The Master of Arts in Leadership (MAL) program consists of two years of interdisciplinary studies. In each year, students focus on relevant, real world problem-solving projects grounded in a rigorous theoretical understanding of the nature of today’s organizations and the changing role of leadership within them.
The program is specifically designed for working professionals. It is offered in a blended model comprised of online learning and two intensive two-week long on-campus learning experiences. This allows participants to substantially enhance their educational credentials, while minimizing absences from their workplace.
The curriculum of the program is built to develop in students a sophisticated understanding of personal and team leadership, communication, systems thinking, team building, organizational change, ethics and action-oriented inquiry.
The MAL program is further distinguished by balancing professional diversity and interdisciplinary study, with the need for sector-specific knowledge and problem solving skills. This is accomplished by having a common curriculum for all students in the first year and an independent, work-based problem-solving project in the second year.
The Master of Arts in Leadership (MAL) program curriculum content is driven through developing a sophisticated understanding of the following areas:
- Systems Thinking and Planning
- Organizations and Organizational Change
- Research and Inquiry
- Team Building
Who It’s For
The MAL program is an applied, competency-based program offering advanced leadership skills for experienced and emerging leaders interested in developing more effective organizations and communities. Focusing on factors that contribute to successful problem solving and innovation, this program provides key skills and insights to professionals working in corporate, academic, public sector, and not-for-profit environments.
Applicants who do not have the formal academic education to qualify for admission may be assessed on the basis of both their formal education and their informal learning, in accordance with the Flexible Admission Policy. Please visit the program admission page for more information.
- The program starts online for 5 weeks. In addition to course readings, interaction with fellow students in your cohort, and beginning assignments, you’ll learn about the RRU learning platform (Moodle), and find out more about our learning community and resources.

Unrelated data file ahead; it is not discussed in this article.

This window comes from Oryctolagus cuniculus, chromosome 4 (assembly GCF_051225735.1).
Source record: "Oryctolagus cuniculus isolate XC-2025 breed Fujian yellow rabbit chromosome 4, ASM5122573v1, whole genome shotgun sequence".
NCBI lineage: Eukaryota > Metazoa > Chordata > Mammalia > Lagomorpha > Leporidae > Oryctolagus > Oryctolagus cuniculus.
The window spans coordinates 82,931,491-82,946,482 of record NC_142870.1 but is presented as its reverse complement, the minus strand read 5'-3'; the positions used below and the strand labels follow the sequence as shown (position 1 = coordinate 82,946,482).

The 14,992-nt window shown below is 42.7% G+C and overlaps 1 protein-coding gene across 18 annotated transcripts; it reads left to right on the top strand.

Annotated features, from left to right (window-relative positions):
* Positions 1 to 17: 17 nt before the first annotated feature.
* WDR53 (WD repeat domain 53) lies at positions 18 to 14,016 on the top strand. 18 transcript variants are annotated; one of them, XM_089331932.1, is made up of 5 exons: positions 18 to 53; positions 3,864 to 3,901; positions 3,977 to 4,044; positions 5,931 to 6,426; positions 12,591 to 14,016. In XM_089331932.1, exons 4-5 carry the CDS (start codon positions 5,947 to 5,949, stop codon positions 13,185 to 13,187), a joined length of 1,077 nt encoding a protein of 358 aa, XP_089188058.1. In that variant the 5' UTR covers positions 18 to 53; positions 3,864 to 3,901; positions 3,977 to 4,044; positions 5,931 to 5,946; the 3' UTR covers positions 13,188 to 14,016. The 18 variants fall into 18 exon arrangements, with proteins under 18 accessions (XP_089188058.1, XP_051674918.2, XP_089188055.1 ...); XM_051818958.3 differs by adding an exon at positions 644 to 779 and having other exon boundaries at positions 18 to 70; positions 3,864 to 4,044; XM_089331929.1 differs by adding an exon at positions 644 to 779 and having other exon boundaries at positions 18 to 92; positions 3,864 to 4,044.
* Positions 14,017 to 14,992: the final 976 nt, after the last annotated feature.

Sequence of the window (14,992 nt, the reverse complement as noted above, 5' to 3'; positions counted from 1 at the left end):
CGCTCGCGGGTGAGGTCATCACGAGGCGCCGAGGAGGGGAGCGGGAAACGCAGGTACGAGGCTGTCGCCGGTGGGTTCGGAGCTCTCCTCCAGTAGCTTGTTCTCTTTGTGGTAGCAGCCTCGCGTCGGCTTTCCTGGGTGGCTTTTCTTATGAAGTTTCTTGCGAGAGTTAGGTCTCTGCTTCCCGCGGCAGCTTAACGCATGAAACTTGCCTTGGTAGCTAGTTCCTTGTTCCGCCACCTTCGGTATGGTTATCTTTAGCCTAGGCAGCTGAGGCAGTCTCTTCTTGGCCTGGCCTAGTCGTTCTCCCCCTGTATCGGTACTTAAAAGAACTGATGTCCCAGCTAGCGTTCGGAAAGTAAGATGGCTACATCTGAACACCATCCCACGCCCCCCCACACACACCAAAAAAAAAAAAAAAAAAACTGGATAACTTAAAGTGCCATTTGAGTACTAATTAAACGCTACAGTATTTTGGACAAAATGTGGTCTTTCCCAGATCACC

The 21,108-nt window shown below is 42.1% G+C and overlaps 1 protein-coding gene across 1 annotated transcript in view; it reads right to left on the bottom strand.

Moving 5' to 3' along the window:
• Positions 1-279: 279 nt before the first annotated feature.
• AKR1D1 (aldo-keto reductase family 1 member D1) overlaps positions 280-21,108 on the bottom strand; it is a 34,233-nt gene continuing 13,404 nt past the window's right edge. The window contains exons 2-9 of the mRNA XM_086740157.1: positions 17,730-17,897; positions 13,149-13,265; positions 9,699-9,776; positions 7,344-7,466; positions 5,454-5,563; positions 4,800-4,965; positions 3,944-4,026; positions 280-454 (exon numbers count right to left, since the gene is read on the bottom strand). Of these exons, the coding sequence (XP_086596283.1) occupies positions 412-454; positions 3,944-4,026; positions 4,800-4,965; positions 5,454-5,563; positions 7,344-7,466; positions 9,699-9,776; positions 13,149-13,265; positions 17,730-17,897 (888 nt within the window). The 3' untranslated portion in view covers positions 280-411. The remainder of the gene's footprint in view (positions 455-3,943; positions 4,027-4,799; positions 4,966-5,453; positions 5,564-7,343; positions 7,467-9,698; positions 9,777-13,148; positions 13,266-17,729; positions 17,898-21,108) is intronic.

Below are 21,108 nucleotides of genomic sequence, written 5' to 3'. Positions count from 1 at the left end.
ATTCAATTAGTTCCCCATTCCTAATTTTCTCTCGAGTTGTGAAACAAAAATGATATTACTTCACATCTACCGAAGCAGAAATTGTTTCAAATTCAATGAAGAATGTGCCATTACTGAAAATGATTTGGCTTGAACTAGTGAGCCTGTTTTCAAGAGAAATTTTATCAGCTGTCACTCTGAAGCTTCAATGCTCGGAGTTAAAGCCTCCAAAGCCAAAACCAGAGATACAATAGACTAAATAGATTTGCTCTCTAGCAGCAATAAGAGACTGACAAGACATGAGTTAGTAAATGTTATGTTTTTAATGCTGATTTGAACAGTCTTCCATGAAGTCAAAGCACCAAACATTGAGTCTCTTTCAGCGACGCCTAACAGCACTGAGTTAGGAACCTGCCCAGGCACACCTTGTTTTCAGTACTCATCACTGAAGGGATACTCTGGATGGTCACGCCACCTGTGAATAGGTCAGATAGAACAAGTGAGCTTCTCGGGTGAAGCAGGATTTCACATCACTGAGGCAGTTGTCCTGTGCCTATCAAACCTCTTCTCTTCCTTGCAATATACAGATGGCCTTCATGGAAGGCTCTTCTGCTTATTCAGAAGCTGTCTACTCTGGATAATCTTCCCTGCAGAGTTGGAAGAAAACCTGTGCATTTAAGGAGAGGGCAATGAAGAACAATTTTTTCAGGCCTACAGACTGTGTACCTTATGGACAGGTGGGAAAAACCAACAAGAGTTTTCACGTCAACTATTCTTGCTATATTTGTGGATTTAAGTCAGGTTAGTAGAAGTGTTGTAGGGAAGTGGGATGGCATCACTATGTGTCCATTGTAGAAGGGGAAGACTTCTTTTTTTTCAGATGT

Residency 1 and 2
- At the start of each of your 2 years in the program, you will have a 2-week on-campus learning experience, where you’ll get to interact face-to-face with your instructors, cohort and team. You’ll complete homework and meetings outside of regular class hours, making this an intensive and rewarding time.
Online 2 and 3
- Online learning courses are delivered over the internet. Supported by the relationships you have built with your cohort, following the on campus periods you’ll work through courses at your own pace, while meeting deadlines for assignments and activities.
There are two completion options in the MAL program:
Engaged Leadership Project (ELP)
Student choosing this option will complete a project involving an issue or project faced by leaders in the workplace or in the community. Students will complete a brief report, along with an associated knowledge product of use to their partnering organization, such as a website, video, or infographic. Students who select the ELP option are required to take the course, LEAD 680 Reflective Leadership: Applying Learning to Practice.
The thesis option requires approval from the program head. This approval process is in place to ensure students are committed to finishing the thesis within the duration of your program.
You will complete a comprehensive research paper of about 100 pages, which includes both primary and secondary research into a particular topic of interest. You will work with your thesis supervisor to identify your topic, methodology, theoretical framework and appropriate literature and other secondary sources. You will be expected to defend your thesis before an academic committee.